On Sufism

From time to time a Revelation “flows” like a great tidal wave from the Ocean of Infinitude to the shores of our finite world; and Sufism is the vocation and the discipline and the science of plunging into the ebb of one of these waves and being drawn back with it to its Eternal and Infinite Source.

There is only one water, but no two Revelations are outwardly the same. Each wave has its own characteristics according to its destination, that is, the particular needs of time and place towards which and in response to which it had providentially been made to flow.

The vast majority of believers are concerned with the water which the wave deposits in the cavities and hollows in the path of the wave, which the wave deposits in these receptacles and which constitutes the formal aspect of the religion.

Mystics on the other hand are by definition concerned above all with the mysteries of the kingdom of heaven and therefore the mystic is the one who is consequently more preoccupied by the ebbing wave than by the water which it has left behind.

The full-grown Sufi is conscious of being, like other men, a prisoner of the world of forms, but unlike them he is also conscious of being free, with a freedom which immeasurably outweighs his imprisonment. He may therefore be said to have two centers of consciousness, one human and one Divine, and he may speak now from one and now from the other, which accounts for certain apparent contradictions.

Different stages

Know that man’s essence, in his original condition, is created in blank simplicity without any information about the world’s of God. Man gets his information about the world’s by means of perception. Man is created with the sense of touch, of sight, of sense, of hearing, of taste, and of intellect.

Beyond the state of intellect there is another stage. In this stage another eye is opened, by which man sees the hidden, and what will take place in the future, and other things, from which the intellect is as far removed as the power of discernment is from the perception of intelligibles and the power of sensation is from things perceived by discernment.

The very essence of ignorance is for a man to have no supporting reason except that it is a stage he himself has not attained and for him it does not exist; so he supposed that it does not exist in itself.

Now if a man born blind did not know about colors and shapes from constant report and hearsay, and were to be told about them abruptly, he would either understand them nor acknowledge their existence. But God has brought the matter within the purview of His creatures by giving them a sample of the special character of the prophetic power: sleeping. For the sleeper perceives the unknown that will take place, either plainly, or in the guise of an image the meaning if which is disclosed by interpretation.

If a man had no personal experience of dreaming and someone were to tell him: “There are some men who fall down unconscious as though they were dead, and their perception, hearing, and sight leave them, and they then perceive what is “hidden,” he would deny it and give apodeictic proof of its impossibility by saying: “The sensory powers are the causes of perception. Therefore one who does not perceive such things when his powers are present and functioning a fortiori will not perceive them when his powers are suspended.”

Just as the intellect is one of man’s stages in which he receives an “eye” by which he “sees” various species of intelligibles from which the senses are far removed, the prophetic power is an expression signifying a stage in which man receives an “eye” possessed of a light, and in its light the unknown and other phenomena not normally perceived by the intellect became visible.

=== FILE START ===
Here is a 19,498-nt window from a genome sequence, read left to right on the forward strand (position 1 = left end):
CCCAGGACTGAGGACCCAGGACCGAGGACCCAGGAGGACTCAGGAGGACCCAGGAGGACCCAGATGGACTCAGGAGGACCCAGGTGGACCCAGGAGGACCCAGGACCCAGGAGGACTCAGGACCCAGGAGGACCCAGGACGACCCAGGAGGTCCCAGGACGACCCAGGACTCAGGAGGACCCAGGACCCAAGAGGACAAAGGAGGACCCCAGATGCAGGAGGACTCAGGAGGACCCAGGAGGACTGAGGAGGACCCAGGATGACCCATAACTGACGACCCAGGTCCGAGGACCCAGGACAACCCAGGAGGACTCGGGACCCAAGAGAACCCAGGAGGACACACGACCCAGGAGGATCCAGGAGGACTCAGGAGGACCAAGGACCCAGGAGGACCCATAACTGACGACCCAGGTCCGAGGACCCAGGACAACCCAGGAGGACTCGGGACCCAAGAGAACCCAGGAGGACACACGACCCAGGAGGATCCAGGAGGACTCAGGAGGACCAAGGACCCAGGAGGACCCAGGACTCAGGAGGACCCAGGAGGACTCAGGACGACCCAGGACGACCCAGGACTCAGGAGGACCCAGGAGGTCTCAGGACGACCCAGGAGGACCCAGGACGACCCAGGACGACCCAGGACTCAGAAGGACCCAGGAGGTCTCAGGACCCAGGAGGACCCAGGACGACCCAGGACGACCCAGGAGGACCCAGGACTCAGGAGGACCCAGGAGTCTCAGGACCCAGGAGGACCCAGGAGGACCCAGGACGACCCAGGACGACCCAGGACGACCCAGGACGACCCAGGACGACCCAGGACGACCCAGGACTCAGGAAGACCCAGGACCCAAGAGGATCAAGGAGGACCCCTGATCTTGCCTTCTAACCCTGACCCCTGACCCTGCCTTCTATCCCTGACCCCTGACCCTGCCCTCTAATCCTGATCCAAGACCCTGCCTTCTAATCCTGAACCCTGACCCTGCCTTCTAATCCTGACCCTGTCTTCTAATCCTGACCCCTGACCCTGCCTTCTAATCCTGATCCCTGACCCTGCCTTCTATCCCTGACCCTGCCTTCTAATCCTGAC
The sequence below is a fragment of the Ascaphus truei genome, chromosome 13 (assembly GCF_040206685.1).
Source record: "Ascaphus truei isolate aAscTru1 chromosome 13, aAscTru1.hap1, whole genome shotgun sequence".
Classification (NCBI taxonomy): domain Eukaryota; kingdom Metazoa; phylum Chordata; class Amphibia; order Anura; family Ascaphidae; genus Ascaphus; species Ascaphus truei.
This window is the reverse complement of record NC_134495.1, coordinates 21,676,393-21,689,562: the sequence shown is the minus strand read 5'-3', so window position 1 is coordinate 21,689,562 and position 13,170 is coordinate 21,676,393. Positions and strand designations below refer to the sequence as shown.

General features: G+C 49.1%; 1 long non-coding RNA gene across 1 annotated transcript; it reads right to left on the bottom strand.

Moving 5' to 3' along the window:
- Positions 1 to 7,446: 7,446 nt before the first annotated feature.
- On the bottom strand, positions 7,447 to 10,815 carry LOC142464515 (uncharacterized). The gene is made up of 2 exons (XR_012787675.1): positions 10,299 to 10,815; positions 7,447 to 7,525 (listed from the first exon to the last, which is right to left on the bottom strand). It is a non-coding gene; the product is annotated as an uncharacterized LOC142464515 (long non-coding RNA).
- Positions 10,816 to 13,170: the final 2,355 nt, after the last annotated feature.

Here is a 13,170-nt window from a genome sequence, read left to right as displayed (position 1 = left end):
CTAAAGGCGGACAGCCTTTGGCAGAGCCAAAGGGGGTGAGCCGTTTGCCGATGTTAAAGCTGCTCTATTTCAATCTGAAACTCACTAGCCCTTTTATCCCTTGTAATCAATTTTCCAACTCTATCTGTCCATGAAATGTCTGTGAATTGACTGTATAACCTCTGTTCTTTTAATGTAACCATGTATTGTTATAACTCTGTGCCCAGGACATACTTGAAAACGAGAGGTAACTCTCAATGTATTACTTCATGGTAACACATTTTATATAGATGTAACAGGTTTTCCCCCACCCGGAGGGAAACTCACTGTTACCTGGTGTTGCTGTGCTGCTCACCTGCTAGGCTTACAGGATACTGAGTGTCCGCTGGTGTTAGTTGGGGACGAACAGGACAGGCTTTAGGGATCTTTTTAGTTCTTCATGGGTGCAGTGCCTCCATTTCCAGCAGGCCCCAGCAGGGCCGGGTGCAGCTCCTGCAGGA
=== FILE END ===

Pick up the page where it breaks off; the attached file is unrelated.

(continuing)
– al Ghazali
In “Al Ghazali’s path to Sufism”

All in one moment, I pierced through to the presence of God, and lo and behold, I was no longer as I had been until then, for God put His power in the place of m powerlessness, His strength in the place of my weakness, His wealth in the place of my poverty, His knowledge in the place of my ignorance, His glory in the place of my loneliness.

He covered my quality with His in such a way that I was He and no longer myself. In the words of of the Prophet: “My servant never ceases to come closer to me through voluntary devotions until I love him; and as soon as I love him, I am He.”

Amongst other things that were given to me, my knowledge deepened so greatly that if a thousand times a thousand questions were put to me, I would know how to answer them rightly, for I have become like a candle giving out a light that would not diminish if all existing candles were to be lighted from it.

– al Darqawi
Letters of a Sufi Master

To abstain from things is to over-estimate their power and this is due to the veil that hides God from you; for if you contemplated Him in things (as they arise), or before or after, they would not hide Him from you.

It is because you are preoccupied with things that God is hidden from you by them; if you saw their existence as flowing from Him, their existence would not hide you from Him.

The only thing that comes between you and Him whom you worship is joy in what you have and regret for what you do not have; the only thing that separates you from bliss is this faulty quality.

– al Darqawi
Letters of a Sufi Master

The universe is inside of you

Understand, for you are a copy of Existence
For God, so that nothing of existence is lacking in you.
The Throne and the Pedestal, are they not in you?
The higher world and also the lower world?
The Cosmos is but a man on a big scale,
The you, you are the Cosmos in miniature.

– Ibn al Banna

Oh you who goes astray in the understanding of your own secret,
Look, for you shall find in you the whole of existence;
You are the Infinite, seen as the Way and seen as the Truth,
Oh you synthesis of the Divine Mystery in Its Totality.

– Al Mursi